Pursuing Proof of Lou Gehrig’s Disease

The quicker patients discover what ails them, the quicker they can undergo treatment to arrest ALS, and the more time they can spend living. 

As with many medical mysteries, this one starts with a patient. 

This particular patient is battling amyotrophic lateral sclerosis (ALS) – known as Lou Gehrig’s disease – a neurodegenerative disorder that has no known cause, no definitive diagnosis, and no cure. But this patient has a son, Noah Zaitlen, PhD, a UCSF researcher who specializes in statistical genetics and is eager to crack the ALS code. 

ALS affects about 30,000 people in the United States every year. The number would be higher if patients with ALS lived longer, but they often succumb to the paralyzing motor disease three to five years after diagnosis. The late theoretical physicist Stephen Hawking, who recently died at 76, was a notable exception. Many patients, like Dr. Zaitlen’s dad, Richard Zaitlen, can spend a year or more searching for a diagnosis for the disease that robs people of their ability to walk, to talk, and eventually to breathe.  

Dr. Zaitlen, who calls himself a math guy, wants to speed the diagnostic process. He is determined to find the biomarker for ALS – proof of the disease – because the quicker patients discover what ails them, the quicker they can undergo treatment to arrest ALS, and the more time they can spend living. 

The UCSF Weill Trailblazer Award offers Dr. Zaitlen  the “incredible opportunity” he has been seeking. “We are extremely grateful to the Weills for this support,” he says. “This has allowed me to get my foot in the door and collaborate with other scientists in ALS research.”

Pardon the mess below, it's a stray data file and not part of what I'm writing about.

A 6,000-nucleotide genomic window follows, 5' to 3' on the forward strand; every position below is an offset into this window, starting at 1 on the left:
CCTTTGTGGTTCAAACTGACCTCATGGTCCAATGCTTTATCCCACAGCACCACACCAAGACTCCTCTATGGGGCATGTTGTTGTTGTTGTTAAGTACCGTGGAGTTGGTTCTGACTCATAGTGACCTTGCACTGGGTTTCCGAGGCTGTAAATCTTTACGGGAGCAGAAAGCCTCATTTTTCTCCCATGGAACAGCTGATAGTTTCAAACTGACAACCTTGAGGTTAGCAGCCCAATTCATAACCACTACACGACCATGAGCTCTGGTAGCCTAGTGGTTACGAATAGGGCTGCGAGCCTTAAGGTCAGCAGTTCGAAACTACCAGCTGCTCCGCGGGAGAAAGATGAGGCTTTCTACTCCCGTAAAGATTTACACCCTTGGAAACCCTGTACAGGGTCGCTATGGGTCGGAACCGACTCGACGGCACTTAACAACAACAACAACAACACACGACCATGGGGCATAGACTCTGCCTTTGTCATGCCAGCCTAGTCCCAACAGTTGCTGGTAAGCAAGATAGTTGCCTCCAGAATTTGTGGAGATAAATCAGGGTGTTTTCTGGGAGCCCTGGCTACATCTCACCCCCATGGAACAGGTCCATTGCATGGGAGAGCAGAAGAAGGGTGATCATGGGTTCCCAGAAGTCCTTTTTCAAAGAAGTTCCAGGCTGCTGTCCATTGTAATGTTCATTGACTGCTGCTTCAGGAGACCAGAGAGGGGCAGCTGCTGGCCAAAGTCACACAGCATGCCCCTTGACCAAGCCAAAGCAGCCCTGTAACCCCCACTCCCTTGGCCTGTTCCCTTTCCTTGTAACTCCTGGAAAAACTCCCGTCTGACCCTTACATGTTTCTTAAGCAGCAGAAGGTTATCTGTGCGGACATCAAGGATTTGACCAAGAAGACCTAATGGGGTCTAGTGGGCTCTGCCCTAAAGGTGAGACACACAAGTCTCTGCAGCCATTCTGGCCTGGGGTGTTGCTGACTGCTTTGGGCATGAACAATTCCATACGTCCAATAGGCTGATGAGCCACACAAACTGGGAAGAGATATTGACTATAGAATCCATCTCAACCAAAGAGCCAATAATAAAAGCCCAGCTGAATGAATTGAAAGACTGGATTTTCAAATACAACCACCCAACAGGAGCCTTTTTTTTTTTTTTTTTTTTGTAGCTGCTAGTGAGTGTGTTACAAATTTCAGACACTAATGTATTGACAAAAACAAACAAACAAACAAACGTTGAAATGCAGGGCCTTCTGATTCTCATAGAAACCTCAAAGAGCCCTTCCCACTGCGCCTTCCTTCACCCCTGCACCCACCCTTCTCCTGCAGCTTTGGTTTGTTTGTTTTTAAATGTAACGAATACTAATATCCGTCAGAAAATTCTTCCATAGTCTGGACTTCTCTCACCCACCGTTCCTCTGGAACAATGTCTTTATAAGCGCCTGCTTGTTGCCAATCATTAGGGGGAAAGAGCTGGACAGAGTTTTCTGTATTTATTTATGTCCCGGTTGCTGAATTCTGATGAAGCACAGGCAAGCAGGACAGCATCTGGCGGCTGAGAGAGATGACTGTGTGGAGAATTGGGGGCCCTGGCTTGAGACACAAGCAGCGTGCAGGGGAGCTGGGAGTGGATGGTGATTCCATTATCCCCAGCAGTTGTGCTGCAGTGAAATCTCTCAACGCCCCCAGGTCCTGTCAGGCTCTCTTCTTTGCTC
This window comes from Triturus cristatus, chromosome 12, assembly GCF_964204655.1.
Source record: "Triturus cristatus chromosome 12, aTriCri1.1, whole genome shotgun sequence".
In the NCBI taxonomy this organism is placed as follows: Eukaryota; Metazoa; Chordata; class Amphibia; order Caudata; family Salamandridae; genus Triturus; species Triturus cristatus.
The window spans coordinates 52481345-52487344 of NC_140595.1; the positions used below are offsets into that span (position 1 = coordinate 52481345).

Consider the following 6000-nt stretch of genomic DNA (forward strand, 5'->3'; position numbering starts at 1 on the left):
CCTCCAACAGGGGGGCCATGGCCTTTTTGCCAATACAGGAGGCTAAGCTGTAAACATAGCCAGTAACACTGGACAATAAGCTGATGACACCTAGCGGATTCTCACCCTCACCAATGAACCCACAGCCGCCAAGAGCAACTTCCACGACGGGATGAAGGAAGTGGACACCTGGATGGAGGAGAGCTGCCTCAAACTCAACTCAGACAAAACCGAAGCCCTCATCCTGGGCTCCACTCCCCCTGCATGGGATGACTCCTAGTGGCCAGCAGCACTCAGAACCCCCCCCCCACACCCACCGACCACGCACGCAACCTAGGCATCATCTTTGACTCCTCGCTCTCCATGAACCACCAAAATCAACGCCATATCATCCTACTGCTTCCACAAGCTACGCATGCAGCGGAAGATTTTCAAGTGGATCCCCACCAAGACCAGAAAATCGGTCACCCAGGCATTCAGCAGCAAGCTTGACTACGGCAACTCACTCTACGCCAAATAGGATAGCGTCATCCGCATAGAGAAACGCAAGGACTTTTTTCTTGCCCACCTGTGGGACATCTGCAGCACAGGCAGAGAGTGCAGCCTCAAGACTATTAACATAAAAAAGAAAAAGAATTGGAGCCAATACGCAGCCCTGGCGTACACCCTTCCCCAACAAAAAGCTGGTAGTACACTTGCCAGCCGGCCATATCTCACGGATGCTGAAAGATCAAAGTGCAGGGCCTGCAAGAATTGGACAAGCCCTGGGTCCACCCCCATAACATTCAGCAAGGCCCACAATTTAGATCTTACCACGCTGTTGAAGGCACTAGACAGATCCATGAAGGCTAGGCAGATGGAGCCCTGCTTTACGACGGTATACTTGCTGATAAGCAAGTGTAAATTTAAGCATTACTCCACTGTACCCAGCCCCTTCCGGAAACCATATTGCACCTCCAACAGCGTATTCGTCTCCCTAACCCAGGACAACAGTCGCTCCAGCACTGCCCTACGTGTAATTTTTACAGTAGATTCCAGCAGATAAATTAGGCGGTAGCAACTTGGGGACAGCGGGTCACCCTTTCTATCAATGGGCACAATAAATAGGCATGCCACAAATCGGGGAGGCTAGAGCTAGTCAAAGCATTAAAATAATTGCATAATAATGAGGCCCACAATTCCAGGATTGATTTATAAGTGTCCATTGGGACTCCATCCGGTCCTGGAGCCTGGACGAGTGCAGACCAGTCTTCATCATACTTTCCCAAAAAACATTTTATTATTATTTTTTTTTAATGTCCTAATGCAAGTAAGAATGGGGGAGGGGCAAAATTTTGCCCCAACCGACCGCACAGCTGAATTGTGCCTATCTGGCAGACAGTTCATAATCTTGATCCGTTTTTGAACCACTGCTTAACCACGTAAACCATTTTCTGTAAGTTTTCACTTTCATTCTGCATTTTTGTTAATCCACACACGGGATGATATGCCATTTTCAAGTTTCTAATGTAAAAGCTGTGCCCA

With access to some of the most brilliant minds in biotechnology and neurology at UCSF, Dr. Zaitlen has assembled a team that includes clinician Catherine Lomen-Hoerth, MD, PhD, the Richard K. Olney Endowed Professor and director of UCSF’s ALS Center, and Brian Black, PhD, a biotechnology specialist. The scientists are working to discover whether cell-free DNA – cells that die because of disease and release their DNA into the bloodstream – can provide that proof. 

Dr. Zaitlen explained that given the high death of muscle, neuronal, and nervous tissue cells resulting from ALS, there should be an ALS “signal” in the patients’ blood and cerebral spinal fluid. To test his theory, samples will be collected every three months from 50 newly diagnosed patients with ALS and 50 non-related family members and caregivers. 

The samples will be sequenced using technology that is both accurate and affordable and will offer a never-before-seen view of the disease at onset and through its progression. The team of clinicians, computational scientists, and molecular biologists also hope the samples will show whether therapeutic treatments are working or not. Early signs show Dr. Zaitlen and his team are headed in the right direction. 

As for his father, Dr. Zaitlen says his dad, a retired patent attorney, is devoted to ALS research himself and is currently enrolled in a clinical trial for a new stem cell therapy. The elder Zaitlen is also very involved in the ALS fundraising community and was recognized as the 2017 Walk Hero at the 15th Los Angeles County Walk to Defeat ALS. 

When his father was diagnosed in 2016, Dr. Zaitlen considered it a personal matter and kept quiet. But as he learned about ALS and watched his father publicly discuss the baffling disease, he knew he wanted to do something. Thanks to the UCSF Weill Trailblazer Award, now he can.